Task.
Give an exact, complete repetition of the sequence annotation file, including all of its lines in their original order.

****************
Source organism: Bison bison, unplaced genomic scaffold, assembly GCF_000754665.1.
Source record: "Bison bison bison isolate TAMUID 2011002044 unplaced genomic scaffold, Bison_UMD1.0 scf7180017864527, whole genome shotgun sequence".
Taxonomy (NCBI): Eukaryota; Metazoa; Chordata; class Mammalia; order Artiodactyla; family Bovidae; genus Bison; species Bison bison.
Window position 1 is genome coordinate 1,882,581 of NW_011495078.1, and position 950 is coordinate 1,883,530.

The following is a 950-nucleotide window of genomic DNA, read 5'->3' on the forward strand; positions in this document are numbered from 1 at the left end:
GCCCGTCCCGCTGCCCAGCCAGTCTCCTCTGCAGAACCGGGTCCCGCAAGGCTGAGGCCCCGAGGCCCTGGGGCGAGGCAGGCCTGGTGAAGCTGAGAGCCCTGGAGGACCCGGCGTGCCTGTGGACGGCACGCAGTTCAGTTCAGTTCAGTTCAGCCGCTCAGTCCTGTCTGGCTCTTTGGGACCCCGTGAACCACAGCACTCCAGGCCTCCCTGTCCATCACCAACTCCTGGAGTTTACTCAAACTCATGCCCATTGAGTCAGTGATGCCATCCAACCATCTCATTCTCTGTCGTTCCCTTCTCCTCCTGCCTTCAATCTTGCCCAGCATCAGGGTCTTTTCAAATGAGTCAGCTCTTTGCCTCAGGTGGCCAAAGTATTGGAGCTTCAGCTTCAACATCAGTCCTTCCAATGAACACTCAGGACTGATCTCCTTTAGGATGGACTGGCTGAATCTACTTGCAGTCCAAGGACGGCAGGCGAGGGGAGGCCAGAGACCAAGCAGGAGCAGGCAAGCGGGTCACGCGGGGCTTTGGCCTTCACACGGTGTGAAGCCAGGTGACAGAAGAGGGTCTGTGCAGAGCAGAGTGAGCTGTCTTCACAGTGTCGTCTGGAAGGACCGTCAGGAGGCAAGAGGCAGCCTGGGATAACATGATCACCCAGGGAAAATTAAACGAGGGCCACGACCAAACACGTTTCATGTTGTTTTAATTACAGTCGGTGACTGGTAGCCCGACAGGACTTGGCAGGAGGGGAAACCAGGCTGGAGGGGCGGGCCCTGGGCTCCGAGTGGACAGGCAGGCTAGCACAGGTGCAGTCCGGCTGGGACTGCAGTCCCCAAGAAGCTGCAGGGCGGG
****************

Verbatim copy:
Source organism: Bison bison, unplaced genomic scaffold, assembly GCF_000754665.1.
Source record: "Bison bison bison isolate TAMUID 2011002044 unplaced genomic scaffold, Bison_UMD1.0 scf7180017864527, whole genome shotgun sequence".
Taxonomy (NCBI): Eukaryota; Metazoa; Chordata; class Mammalia; order Artiodactyla; family Bovidae; genus Bison; species Bison bison.
Window position 1 is genome coordinate 1,882,581 of NW_011495078.1, and position 950 is coordinate 1,883,530.

The following is a 950-nucleotide window of genomic DNA, read 5'->3' on the forward strand; positions in this document are numbered from 1 at the left end:
GCCCGTCCCGCTGCCCAGCCAGTCTCCTCTGCAGAACCGGGTCCCGCAAGGCTGAGGCCCCGAGGCCCTGGGGCGAGGCAGGCCTGGTGAAGCTGAGAGCCCTGGAGGACCCGGCGTGCCTGTGGACGGCACGCAGTTCAGTTCAGTTCAGTTCAGCCGCTCAGTCCTGTCTGGCTCTTTGGGACCCCGTGAACCACAGCACTCCAGGCCTCCCTGTCCATCACCAACTCCTGGAGTTTACTCAAACTCATGCCCATTGAGTCAGTGATGCCATCCAACCATCTCATTCTCTGTCGTTCCCTTCTCCTCCTGCCTTCAATCTTGCCCAGCATCAGGGTCTTTTCAAATGAGTCAGCTCTTTGCCTCAGGTGGCCAAAGTATTGGAGCTTCAGCTTCAACATCAGTCCTTCCAATGAACACTCAGGACTGATCTCCTTTAGGATGGACTGGCTGAATCTACTTGCAGTCCAAGGACGGCAGGCGAGGGGAGGCCAGAGACCAAGCAGGAGCAGGCAAGCGGGTCACGCGGGGCTTTGGCCTTCACACGGTGTGAAGCCAGGTGACAGAAGAGGGTCTGTGCAGAGCAGAGTGAGCTGTCTTCACAGTGTCGTCTGGAAGGACCGTCAGGAGGCAAGAGGCAGCCTGGGATAACATGATCACCCAGGGAAAATTAAACGAGGGCCACGACCAAACACGTTTCATGTTGTTTTAATTACAGTCGGTGACTGGTAGCCCGACAGGACTTGGCAGGAGGGGAAACCAGGCTGGAGGGGCGGGCCCTGGGCTCCGAGTGGACAGGCAGGCTAGCACAGGTGCAGTCCGGCTGGGACTGCAGTCCCCAAGAAGCTGCAGGGCGGG